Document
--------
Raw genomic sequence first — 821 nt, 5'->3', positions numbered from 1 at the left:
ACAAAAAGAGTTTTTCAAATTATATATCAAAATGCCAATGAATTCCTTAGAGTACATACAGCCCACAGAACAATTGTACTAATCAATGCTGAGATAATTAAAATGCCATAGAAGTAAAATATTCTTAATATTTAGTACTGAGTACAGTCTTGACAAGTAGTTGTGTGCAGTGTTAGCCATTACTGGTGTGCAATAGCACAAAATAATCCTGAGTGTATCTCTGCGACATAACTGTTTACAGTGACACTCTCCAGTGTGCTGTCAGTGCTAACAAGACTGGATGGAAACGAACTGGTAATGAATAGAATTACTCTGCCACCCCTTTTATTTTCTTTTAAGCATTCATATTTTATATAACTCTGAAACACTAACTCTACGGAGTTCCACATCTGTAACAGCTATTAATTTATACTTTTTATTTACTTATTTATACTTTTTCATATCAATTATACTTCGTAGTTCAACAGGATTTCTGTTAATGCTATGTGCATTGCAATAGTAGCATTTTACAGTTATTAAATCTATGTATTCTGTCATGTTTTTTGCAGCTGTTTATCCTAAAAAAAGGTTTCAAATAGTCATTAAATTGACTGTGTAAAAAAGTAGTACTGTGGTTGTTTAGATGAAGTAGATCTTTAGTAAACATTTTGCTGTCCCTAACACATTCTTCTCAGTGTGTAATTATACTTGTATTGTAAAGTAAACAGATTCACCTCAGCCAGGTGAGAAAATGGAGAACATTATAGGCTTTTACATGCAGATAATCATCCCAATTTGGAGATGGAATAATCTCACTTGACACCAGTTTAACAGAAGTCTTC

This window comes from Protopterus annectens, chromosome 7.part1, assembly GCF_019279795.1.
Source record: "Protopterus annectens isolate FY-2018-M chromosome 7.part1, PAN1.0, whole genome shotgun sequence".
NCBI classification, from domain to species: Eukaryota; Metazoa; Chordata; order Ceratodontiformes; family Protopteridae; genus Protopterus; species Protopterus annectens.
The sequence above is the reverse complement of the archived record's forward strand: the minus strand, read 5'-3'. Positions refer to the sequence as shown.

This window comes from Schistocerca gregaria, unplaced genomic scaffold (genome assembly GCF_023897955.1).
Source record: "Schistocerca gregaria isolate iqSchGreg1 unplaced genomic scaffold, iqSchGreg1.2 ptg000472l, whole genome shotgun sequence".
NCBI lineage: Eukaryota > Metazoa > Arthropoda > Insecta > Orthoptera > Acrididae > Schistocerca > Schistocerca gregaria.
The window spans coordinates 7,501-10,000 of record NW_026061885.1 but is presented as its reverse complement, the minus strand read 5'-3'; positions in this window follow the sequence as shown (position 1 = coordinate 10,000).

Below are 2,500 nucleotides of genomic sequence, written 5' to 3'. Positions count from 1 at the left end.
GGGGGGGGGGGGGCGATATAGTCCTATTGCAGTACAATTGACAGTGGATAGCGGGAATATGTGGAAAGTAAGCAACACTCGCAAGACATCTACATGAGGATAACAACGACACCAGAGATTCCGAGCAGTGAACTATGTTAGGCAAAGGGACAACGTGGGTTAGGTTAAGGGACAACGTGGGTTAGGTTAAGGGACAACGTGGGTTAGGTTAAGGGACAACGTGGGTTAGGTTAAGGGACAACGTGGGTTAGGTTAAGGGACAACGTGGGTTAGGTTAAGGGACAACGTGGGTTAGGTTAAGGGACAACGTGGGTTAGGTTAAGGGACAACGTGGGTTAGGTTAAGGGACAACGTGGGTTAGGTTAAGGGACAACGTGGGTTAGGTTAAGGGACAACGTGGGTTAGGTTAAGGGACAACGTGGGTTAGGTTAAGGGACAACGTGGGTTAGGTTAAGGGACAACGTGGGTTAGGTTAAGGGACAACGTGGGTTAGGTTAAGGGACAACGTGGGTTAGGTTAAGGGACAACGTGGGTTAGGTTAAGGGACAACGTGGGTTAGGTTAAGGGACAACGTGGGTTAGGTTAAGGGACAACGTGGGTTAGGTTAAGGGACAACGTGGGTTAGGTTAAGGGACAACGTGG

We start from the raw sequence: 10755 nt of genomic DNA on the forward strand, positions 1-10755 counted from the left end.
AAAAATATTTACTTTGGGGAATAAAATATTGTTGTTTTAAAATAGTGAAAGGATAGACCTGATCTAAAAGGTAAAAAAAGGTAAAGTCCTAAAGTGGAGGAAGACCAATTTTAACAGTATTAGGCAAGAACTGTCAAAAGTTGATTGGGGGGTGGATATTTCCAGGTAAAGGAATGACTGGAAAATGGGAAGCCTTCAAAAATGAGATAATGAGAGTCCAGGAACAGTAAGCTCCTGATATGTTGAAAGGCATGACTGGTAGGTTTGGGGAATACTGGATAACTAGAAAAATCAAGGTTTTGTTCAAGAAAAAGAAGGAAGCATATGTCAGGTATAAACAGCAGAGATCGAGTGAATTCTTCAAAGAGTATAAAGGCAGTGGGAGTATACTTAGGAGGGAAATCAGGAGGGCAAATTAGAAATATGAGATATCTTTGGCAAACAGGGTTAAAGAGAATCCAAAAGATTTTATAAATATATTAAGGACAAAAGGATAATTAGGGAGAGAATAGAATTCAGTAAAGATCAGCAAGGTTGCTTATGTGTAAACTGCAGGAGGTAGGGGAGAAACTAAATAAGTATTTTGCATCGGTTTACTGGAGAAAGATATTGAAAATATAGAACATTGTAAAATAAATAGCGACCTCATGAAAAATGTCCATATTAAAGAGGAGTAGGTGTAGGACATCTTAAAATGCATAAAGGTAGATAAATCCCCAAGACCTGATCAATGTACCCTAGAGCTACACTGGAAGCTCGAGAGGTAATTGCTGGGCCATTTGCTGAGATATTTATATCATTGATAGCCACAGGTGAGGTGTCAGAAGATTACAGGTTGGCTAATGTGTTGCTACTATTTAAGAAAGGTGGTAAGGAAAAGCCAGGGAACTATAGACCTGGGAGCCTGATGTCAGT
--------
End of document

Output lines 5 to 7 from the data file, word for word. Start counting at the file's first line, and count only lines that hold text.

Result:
NCBI classification, from domain to species: Eukaryota; Metazoa; Chordata; order Ceratodontiformes; family Protopteridae; genus Protopterus; species Protopterus annectens.
The sequence above is the reverse complement of the archived record's forward strand: the minus strand, read 5'-3'. Positions refer to the sequence as shown.

This window comes from Schistocerca gregaria, unplaced genomic scaffold (genome assembly GCF_023897955.1).